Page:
Musings of a roaming nature nerd

Lesser Nighthawks

Certain mammals naturally captivate our interest- Grizzly Bears, Wolves, Moose, Bison. Our admiration, curiosity, sometimes even hatred or fear of these animals is as considerable as their silhouettes. So it is with certain birds. We find charisma, beauty and intrigue in many species- Great Blue Heron, Northern Cardinal, Wood Duck, Bald Eagle. Yet our continent is alive with thousands, millions of more creatures than the ones so immediate and bright in our gaze. And occasionally the subtle and elusive lives are those which intrigue us the most.

Out here on the western edge of the Sonoran Desert the inconspicuous bird, which has captured my interest and affection is the Lesser Nighthawk. Whether watching them forage for insects over the rooftops of Yuma or enjoying their acrobatic maneuvers over the Colorado River at dawn, I can’t help but be fascinated by these little mottled brown birds, which all but disappear by sunrise.¬†They circle and trill and eventually settle down to roost in the shade of the cool sandy ground, and are typically only seen again as the sun begins to set. Unless of course one goes traipsing through their habitat as I do everyone morning during my surveys!

Startling a Nighthawk from its roost is one thing, but this is nesting season and carefully trying to navigate through their territories without spooking them from their nests is quite another. Nests are mere scraped indentations on the ground, usually at the base of shady vegetation, and typically containing two little gray speckled eggs. Chicks are born partially precocial and are able to walk and run within 2 days of hatching. They are very rarely seen due to their camoflagued coloring and their ability to sit absolutely still and look like dirt until danger passes by. A month ago I found my first nest after flushing the mother when I inadvertently walked too close. She landed nearby fluttering her wings in a half-hearted broken wing distraction attempt, while puffing her throat and calling softly. Females spend all day sitting on their eggs, without moving, so I felt guilty for disturbing her, but was thrilled at my first look at her pebble like eggs.

A well camouflaged female Lesser Nighthawk sits on her nest

 

Little speckled pebble-like eggs amongst the fallen arrowweed leaves

 

Since then I have diligently watched for chicks and found evidence of their presence in the form of recently hatched eggs. Yet only by accident did I finally get a look at them this past week. As I blazed through yet another plot covered in arrowweed and tamarisk I happened to glance down and notice two slightly discolored patches of dirt on the salty surface of the soil. With a second look at this oddity, I realized I was standing over two tiny chicks about the size of my palm. Completely still in the middle of my transect, tiny slits for eyes watching my movement, I would have stepped right over (or on!) them had I not glanced down at that moment. I snapped a few photos and watched them for another moment and then moved on. When I walked back 10 minutes later there was no sign except two little droppings left where they had sat. My gigantic shape stomping through their home had obviously startled them quite a bit!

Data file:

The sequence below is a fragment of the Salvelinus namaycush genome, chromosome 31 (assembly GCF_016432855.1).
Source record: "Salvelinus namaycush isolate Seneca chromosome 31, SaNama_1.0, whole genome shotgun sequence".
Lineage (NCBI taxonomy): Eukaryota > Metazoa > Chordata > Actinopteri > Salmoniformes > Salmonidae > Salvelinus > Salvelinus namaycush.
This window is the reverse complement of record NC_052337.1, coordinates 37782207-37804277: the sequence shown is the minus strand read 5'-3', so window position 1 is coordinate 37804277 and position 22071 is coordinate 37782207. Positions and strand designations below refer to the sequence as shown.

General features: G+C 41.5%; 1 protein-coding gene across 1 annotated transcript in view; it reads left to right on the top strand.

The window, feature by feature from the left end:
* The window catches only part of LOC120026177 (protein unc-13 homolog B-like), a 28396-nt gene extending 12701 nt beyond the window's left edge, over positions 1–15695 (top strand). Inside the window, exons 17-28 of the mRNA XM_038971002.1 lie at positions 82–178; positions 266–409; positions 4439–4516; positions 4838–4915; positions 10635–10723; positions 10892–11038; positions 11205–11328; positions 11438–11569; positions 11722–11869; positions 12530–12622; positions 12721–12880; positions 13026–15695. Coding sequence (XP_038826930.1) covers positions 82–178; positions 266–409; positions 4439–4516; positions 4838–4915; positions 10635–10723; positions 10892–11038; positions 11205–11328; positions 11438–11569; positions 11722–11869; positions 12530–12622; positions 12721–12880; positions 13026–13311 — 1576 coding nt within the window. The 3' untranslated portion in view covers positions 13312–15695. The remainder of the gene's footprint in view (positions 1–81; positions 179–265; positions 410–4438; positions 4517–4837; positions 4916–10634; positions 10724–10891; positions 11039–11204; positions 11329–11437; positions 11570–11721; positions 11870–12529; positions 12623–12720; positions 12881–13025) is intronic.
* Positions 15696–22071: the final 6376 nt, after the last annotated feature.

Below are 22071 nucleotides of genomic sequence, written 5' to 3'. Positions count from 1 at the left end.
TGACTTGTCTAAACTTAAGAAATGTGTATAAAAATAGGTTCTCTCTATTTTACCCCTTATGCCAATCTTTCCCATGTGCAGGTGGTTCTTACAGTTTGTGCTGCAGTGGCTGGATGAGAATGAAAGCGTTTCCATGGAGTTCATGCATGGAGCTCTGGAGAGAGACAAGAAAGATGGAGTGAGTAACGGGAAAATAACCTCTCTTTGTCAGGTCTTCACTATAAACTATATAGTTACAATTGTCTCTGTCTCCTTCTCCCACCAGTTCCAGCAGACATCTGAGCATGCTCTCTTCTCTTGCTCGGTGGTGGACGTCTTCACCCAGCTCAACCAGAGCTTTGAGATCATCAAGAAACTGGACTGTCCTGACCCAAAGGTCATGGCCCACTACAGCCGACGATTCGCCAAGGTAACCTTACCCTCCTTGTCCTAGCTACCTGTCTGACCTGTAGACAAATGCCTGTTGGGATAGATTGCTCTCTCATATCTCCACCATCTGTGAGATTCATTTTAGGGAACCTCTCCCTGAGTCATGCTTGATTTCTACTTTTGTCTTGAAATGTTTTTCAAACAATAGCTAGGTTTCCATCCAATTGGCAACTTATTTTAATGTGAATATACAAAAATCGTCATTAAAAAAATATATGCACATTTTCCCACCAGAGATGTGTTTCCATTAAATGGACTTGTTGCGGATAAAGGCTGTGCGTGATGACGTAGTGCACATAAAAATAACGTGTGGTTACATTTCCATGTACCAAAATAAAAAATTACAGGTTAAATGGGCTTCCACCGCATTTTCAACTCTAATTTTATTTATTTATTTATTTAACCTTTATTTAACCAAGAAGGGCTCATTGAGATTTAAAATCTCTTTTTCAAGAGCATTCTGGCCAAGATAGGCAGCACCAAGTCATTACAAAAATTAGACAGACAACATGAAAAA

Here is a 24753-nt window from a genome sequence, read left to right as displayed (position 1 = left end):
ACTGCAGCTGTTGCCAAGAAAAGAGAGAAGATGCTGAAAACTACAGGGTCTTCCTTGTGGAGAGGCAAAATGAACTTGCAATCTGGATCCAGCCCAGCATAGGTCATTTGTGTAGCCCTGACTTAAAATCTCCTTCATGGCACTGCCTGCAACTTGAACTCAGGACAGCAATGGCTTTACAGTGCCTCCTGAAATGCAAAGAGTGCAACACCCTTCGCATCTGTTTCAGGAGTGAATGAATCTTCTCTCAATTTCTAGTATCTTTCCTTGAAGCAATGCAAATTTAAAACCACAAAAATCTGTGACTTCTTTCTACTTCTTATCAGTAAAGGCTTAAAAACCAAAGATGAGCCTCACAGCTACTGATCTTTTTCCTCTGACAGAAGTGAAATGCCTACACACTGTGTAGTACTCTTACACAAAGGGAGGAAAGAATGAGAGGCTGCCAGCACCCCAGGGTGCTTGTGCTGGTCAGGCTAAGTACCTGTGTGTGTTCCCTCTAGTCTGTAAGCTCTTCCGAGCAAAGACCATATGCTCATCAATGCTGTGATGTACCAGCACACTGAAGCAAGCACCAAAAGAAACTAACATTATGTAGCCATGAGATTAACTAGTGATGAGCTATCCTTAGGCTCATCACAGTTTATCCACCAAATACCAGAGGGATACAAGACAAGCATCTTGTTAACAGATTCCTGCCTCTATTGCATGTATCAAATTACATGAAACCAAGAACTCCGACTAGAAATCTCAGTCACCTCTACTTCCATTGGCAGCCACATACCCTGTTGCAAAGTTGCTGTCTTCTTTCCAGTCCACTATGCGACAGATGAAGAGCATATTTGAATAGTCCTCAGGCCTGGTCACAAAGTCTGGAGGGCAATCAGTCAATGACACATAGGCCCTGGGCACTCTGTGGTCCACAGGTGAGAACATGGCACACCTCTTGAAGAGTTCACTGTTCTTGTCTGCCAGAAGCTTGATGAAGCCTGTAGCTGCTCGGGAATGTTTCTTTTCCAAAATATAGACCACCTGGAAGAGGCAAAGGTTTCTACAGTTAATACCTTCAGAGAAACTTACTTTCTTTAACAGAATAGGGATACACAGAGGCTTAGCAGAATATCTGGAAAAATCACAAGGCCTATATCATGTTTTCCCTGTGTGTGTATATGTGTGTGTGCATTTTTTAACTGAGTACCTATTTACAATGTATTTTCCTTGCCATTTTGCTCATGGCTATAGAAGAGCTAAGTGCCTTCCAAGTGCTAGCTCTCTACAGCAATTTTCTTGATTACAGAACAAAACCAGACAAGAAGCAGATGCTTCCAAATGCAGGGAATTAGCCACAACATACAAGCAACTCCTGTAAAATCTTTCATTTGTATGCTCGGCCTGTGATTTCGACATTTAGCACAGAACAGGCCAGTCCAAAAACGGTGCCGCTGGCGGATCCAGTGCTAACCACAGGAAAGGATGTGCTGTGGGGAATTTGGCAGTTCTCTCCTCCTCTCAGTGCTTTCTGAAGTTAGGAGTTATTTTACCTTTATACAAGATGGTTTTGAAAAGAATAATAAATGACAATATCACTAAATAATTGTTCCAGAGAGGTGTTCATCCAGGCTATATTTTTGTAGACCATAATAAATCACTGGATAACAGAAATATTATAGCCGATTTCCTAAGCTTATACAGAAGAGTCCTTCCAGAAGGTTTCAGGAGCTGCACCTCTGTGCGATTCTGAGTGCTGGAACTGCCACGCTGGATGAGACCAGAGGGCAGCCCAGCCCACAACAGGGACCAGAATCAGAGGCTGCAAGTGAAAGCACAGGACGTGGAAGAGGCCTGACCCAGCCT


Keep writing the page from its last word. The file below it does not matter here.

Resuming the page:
Evidence of hatchlings!

 

Chicks!!! Still as can be and carefully watching my every move.

 

Notice that their tails haven't yet grown in. Also notice how ridiculously cute they are!

 

Once grown and fledged and independent (a process that only takes a few weeks) these juvenile Nighthawks will join their parents and dozens of others in aerobatic feeding, opening their wide mouths and swallowing up insects by the hundreds in the waxing and waning light of the sun. It was while watching and hearing their cousin, the Common Nighthawk diving at dusk in the Tetons years ago that first opened my eyes to a world after dark I thought had only belonged to stealthy predators such as fox and owls. At that time I also recalled Whip-poor-wills singing their fairytale like songs in still, cool New Hampshire nights. This world of low light, hidden nests, and subtly enchanting little birds is one I am delighted to have been privy to over the years and recent months. As we now head to Nevada I look forward to discovering what hidden life may emerge to capture my interest and my heart in the weeks ahead.

A photo Jason took of a male feeding on insects at daybreak over the water

 

5 Responses

  1. Dad

    What a great sighting! The pics are amazing, your writing richly descriptive. Keep it up!

    June 27, 2011 at 6:43 am

  2. Wonderful post and great photos! Olsen has a bird book with sounds and the Lesser Nighthawk is included. What an amazing experience to be so close. :)

    June 23, 2011 at 9:28 pm

    • annie

      Hi Lisa, How great that Olsen is already getting hooked on birds :) Thanks for checking the site. I’m having fun with it and really appreciate the comments. Hope to see you guys soon!

      July 1, 2011 at 11:12 am

  3. Boy

    Unbelievably cute! It’s neat that you were able to be stealthy enough to catch a glimpse of them like that!

    June 23, 2011 at 3:49 pm

  4. You know I LOVE the nighthawks, “peew, peew”!
    Great article and photos. Those hatchlings are something! Thanks for sharing!

    June 21, 2011 at 10:54 am